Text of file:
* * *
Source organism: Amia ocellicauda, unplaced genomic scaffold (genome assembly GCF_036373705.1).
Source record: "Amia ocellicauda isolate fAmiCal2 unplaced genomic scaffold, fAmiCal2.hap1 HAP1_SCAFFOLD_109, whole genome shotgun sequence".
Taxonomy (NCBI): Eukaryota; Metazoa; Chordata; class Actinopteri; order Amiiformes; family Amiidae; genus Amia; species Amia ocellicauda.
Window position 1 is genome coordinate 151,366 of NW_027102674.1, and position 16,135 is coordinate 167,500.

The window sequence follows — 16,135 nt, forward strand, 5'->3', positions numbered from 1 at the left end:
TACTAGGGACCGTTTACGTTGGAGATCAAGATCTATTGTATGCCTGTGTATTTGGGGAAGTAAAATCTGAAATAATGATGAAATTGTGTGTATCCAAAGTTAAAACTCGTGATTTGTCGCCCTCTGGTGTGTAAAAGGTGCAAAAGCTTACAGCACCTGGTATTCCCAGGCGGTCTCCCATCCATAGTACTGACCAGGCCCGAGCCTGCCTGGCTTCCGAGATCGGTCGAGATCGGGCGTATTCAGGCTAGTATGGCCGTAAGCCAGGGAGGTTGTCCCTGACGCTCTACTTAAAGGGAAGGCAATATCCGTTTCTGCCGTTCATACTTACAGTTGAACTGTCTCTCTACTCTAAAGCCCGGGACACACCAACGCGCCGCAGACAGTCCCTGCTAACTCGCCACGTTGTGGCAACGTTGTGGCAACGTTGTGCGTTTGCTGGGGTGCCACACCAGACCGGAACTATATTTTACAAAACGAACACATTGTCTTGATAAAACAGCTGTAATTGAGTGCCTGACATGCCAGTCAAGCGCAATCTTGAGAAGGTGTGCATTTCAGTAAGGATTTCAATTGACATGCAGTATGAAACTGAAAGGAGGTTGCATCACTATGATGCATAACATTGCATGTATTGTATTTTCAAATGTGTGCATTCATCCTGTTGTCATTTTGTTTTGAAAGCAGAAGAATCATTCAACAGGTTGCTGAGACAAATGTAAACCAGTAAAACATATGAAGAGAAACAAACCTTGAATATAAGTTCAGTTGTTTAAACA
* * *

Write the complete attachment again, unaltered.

Source organism: Amia ocellicauda, unplaced genomic scaffold (genome assembly GCF_036373705.1).
Source record: "Amia ocellicauda isolate fAmiCal2 unplaced genomic scaffold, fAmiCal2.hap1 HAP1_SCAFFOLD_109, whole genome shotgun sequence".
Taxonomy (NCBI): Eukaryota; Metazoa; Chordata; class Actinopteri; order Amiiformes; family Amiidae; genus Amia; species Amia ocellicauda.
Window position 1 is genome coordinate 151,366 of NW_027102674.1, and position 16,135 is coordinate 167,500.

The window sequence follows — 16,135 nt, forward strand, 5'->3', positions numbered from 1 at the left end:
TACTAGGGACCGTTTACGTTGGAGATCAAGATCTATTGTATGCCTGTGTATTTGGGGAAGTAAAATCTGAAATAATGATGAAATTGTGTGTATCCAAAGTTAAAACTCGTGATTTGTCGCCCTCTGGTGTGTAAAAGGTGCAAAAGCTTACAGCACCTGGTATTCCCAGGCGGTCTCCCATCCATAGTACTGACCAGGCCCGAGCCTGCCTGGCTTCCGAGATCGGTCGAGATCGGGCGTATTCAGGCTAGTATGGCCGTAAGCCAGGGAGGTTGTCCCTGACGCTCTACTTAAAGGGAAGGCAATATCCGTTTCTGCCGTTCATACTTACAGTTGAACTGTCTCTCTACTCTAAAGCCCGGGACACACCAACGCGCCGCAGACAGTCCCTGCTAACTCGCCACGTTGTGGCAACGTTGTGGCAACGTTGTGCGTTTGCTGGGGTGCCACACCAGACCGGAACTATATTTTACAAAACGAACACATTGTCTTGATAAAACAGCTGTAATTGAGTGCCTGACATGCCAGTCAAGCGCAATCTTGAGAAGGTGTGCATTTCAGTAAGGATTTCAATTGACATGCAGTATGAAACTGAAAGGAGGTTGCATCACTATGATGCATAACATTGCATGTATTGTATTTTCAAATGTGTGCATTCATCCTGTTGTCATTTTGTTTTGAAAGCAGAAGAATCATTCAACAGGTTGCTGAGACAAATGTAAACCAGTAAAACATATGAAGAGAAACAAACCTTGAATATAAGTTCAGTTGTTTAAACA